The United Kingdom has seen a large increase in new cases of multidrug-resistant HIV over the past five years, according to a researcher at the Public Health Laboratory Service (PHLS) who is calling for wider testing for resistance.
Multidrug-resistant HIV is resistant to one or more members of all three classes of anti-HIV drug. It develops in patients who are receiving therapy, and is transmitted by normal HIV infection routes. This is the first time such an increase has been seen.
Deenan Pillay, of the PHLS's Antiviral Susceptibility Reference Unit at the University of Birmingham, presented the figures at last week's British Association science festival at Imperial College in London. The data are from a register of patients who had recently contracted HIV, all testing HIV-negative in the preceding 18 months or showing recent seroconversion at the time.
Pillay found that five out of 24 patients who had been infected up to May 2000 had key resistance mutations. In the previous five years, only one in 40 was similarly infected.
The news will disappoint many scientists and clinicians. High-level resistance mutations are less prevalent in studies in other countries, leading some to hope they would remain rare. Robert Shafer, an assistant professor of medicine at the University of Stanford, California, is cautious about interpreting unpublished figures.
But he says that “if correct, they are important and distressing,” because they suggest that it is not just those unaware of their infection who are spreading HIV, but also people who know of their condition and have access to treatment.
Resistance often develops because patients cannot maintain the harsh drug-taking regime. But even those with full compliance have a 20% failure rate in the United Kingdom, possibly because the treatment is unable to halt viral replication entirely.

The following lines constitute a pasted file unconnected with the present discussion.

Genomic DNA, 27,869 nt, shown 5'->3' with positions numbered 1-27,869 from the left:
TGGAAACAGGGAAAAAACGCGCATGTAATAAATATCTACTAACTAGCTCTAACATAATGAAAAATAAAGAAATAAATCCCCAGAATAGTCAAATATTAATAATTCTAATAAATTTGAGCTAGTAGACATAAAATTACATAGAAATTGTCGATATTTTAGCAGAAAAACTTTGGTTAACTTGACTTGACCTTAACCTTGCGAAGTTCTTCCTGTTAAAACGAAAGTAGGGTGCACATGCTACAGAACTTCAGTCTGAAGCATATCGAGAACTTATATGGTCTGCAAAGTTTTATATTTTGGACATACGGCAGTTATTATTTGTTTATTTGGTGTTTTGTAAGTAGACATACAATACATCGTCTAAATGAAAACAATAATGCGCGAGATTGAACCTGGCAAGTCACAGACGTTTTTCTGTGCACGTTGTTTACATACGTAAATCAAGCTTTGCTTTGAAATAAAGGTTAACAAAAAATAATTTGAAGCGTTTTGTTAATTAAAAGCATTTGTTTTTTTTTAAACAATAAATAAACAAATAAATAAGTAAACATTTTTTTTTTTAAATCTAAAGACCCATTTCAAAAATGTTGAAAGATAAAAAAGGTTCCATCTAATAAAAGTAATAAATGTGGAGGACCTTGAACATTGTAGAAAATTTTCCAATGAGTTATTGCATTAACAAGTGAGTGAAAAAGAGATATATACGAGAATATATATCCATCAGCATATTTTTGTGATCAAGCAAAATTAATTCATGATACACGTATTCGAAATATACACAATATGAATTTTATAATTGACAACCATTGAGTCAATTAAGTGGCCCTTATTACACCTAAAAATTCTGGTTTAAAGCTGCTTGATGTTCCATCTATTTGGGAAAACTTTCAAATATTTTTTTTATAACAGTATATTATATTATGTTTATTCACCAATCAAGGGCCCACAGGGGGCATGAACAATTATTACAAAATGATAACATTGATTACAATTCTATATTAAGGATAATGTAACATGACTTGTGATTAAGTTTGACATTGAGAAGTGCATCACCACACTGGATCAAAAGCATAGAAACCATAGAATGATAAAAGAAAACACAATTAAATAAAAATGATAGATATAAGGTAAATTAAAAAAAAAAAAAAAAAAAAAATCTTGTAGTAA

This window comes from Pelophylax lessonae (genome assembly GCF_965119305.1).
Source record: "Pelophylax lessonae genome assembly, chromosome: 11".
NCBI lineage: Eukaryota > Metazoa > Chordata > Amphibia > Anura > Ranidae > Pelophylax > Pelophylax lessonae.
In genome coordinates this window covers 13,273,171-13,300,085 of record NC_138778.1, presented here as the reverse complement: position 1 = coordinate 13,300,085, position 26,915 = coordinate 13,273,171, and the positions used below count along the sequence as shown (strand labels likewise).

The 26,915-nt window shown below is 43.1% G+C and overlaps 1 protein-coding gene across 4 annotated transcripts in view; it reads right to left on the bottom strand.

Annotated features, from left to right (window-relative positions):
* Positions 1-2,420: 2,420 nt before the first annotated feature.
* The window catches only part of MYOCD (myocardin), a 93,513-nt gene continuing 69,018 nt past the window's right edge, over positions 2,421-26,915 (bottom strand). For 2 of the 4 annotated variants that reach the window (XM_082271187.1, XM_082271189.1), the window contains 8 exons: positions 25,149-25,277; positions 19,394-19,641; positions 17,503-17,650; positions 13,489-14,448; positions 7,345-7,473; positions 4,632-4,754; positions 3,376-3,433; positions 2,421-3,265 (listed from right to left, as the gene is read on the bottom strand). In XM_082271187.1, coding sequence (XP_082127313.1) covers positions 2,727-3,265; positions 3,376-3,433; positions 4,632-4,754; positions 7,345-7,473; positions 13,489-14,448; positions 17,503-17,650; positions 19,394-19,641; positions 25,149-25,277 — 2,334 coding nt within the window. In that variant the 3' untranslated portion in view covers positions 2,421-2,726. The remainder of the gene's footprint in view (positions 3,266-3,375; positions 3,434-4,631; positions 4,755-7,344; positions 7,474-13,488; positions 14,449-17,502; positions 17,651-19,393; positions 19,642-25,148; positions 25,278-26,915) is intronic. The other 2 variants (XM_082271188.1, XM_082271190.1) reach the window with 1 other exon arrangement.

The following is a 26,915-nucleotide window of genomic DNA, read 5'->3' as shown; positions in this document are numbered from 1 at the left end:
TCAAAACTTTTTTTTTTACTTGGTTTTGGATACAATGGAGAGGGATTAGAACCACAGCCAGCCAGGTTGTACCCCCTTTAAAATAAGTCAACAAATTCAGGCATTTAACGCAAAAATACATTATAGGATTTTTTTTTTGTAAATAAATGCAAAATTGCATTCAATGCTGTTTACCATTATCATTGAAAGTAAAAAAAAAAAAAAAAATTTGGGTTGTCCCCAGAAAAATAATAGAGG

Pillay told the meeting that “the emergence of drug resistance is virtually inevitable” and warned that the spread of resistant strains in the United Kingdom threatened “the success we have seen in antiviral therapy to date”. New classes of drug could offer hope to patients with multidrug-resistant HIV.
There are currently 14 anti-HIV drugs in three classes: nucleoside analogue reverse-transcriptase inhibitors, non-nucleoside reverse-transcriptase inhibitors, and protease inhibitors. Despite rising numbers of HIV cases, the number of deaths from AIDS in England and Wales has halved since 1995 — partly owing to the introduction of protease inhibitors in 1996 as part of combination therapies that suppress viral replication.
Once a virus develops resistance this often confers high- or low-level resistance to other drugs in the same class. But occasionally a mutation can make the virus particularly sensitive to another drug in the same class.
Shafer has created a database linking data on the sequences of HIV-1 reverse transcriptase and protease, drug treatment histories and drug susceptibility, which he hopes will help in the design of treatment regimes. Genetic tests can show why patients are failing therapy and could help doctors design the best long-term drug treatment regime.
Pillay, whose unit conducts such tests, says this “is now recommended in order to guide the most effective therapies”. But each test costs about £300 (US$426), and some National Health Service trusts are refusing to pay for them. Shafer says that preliminary data suggest that the cost of testing are offset by a decreased use of ineffective drugs.